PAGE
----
EM Day international survey on patient safety published in the European Journal of Emergency Medicine

For EM-Day 2023 we conducted 3 surveys about safety, for patients/general public, for professionals and for patient organisations. 

The survey (1) included 1256 responses from 101 different countries; 70% of respondents were from Europe.  Among respondents, 80% reported that monitoring devices were available, and 74% reported that protocols for high-risk medication and for triage (66.19%) were available in their ED. The area of greatest concern was the disproportionate imbalance between needs and the availability of staff at times of greatest flow, considered sufficient by only 22%  of doctors and 20%  of nurses. Other critical issues were overcrowding due to boarding and a perceived lack of support from hospital management. Despite these difficult working conditions, 83% of the professionals said they were proud to work in the ED. This survey highlighted that most health professionals identify the ED as an environment with specific safety issues. The main factors appeared to be a shortage of personnel during busy periods, overcrowding due to boarding, and a perceived lack of support from hospital management. The results were published in the European Journal of Emergency Medicine.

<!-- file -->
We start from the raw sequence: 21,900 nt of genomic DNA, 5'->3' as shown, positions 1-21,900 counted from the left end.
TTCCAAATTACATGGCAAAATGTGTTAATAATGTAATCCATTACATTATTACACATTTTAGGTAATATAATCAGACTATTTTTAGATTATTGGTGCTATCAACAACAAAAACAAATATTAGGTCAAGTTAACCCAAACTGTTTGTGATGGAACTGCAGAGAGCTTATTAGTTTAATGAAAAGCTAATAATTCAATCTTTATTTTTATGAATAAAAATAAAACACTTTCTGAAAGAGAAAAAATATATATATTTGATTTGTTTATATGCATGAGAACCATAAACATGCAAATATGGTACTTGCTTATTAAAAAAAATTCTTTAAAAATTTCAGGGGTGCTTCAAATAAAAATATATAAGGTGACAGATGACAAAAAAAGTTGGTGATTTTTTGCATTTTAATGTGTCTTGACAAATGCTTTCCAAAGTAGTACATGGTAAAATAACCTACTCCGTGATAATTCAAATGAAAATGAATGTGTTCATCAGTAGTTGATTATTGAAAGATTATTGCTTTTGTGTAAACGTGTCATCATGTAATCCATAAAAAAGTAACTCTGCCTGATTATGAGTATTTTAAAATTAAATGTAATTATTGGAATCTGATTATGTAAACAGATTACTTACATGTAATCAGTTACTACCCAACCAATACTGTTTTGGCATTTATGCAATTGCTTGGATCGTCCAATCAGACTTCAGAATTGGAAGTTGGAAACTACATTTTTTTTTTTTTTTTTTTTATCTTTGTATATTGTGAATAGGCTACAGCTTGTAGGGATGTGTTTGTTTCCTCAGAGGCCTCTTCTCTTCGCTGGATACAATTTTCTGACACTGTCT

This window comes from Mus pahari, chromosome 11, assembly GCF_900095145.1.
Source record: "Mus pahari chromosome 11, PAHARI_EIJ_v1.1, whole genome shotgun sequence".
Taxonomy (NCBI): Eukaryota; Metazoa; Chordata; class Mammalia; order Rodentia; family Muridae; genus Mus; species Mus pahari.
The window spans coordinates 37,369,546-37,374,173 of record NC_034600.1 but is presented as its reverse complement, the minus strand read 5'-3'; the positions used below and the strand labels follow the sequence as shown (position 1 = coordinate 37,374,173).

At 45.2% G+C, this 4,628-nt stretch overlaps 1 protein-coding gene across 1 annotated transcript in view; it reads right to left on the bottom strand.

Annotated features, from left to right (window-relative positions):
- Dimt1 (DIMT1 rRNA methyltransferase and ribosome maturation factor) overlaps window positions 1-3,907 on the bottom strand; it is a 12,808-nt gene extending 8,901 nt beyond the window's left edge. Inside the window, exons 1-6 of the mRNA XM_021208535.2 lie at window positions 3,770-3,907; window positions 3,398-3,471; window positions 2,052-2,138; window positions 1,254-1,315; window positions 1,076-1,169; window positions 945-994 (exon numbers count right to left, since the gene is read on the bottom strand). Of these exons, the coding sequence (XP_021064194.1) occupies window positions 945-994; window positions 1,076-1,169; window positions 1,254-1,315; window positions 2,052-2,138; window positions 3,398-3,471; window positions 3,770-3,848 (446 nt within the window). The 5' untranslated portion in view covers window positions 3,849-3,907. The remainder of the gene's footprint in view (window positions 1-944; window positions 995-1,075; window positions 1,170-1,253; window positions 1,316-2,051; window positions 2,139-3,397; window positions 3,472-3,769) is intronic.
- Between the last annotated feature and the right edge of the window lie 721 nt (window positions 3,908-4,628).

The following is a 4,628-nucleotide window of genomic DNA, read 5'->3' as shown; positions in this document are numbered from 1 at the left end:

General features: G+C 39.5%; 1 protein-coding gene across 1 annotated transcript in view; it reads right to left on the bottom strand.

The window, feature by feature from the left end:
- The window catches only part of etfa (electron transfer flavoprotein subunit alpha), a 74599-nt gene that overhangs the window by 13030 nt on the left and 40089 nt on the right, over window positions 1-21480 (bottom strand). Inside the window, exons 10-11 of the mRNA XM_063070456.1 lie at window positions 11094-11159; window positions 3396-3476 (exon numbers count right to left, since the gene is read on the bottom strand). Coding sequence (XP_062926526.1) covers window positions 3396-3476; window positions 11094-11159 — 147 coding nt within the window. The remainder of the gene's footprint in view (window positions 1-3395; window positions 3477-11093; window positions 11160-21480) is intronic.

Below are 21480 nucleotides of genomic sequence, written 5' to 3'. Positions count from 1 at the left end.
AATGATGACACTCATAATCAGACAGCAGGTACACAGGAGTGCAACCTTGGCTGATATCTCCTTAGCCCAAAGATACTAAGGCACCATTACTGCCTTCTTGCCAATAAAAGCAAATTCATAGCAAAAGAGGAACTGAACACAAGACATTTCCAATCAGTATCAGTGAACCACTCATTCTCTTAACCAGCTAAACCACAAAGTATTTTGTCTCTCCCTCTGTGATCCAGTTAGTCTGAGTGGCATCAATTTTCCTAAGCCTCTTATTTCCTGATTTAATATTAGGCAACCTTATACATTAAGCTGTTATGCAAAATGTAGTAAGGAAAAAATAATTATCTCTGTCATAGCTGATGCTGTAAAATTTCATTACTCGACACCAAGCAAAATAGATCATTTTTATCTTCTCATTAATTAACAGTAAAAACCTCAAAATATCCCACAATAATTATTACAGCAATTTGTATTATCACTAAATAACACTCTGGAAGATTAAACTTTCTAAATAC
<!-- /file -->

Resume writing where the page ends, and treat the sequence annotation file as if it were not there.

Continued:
Dr Jim Connolly, EUSEM president writes in his editorial (2): "Amongst the headline results the authors found that about 90% of professionals feel that at times the number of patients in their ED exceeded the capacity of the department to provide safe care and that overcrowding was currently a regular, serious problem. Overcrowding is not just an issue of discomfort or loss of dignity but adds to inefficiency and carries a substantial risk of harm and increased mortality"

Read further:

(1) Patient safety in emergency departments: a problem for health care systems? An international survey

(2) With safety in mind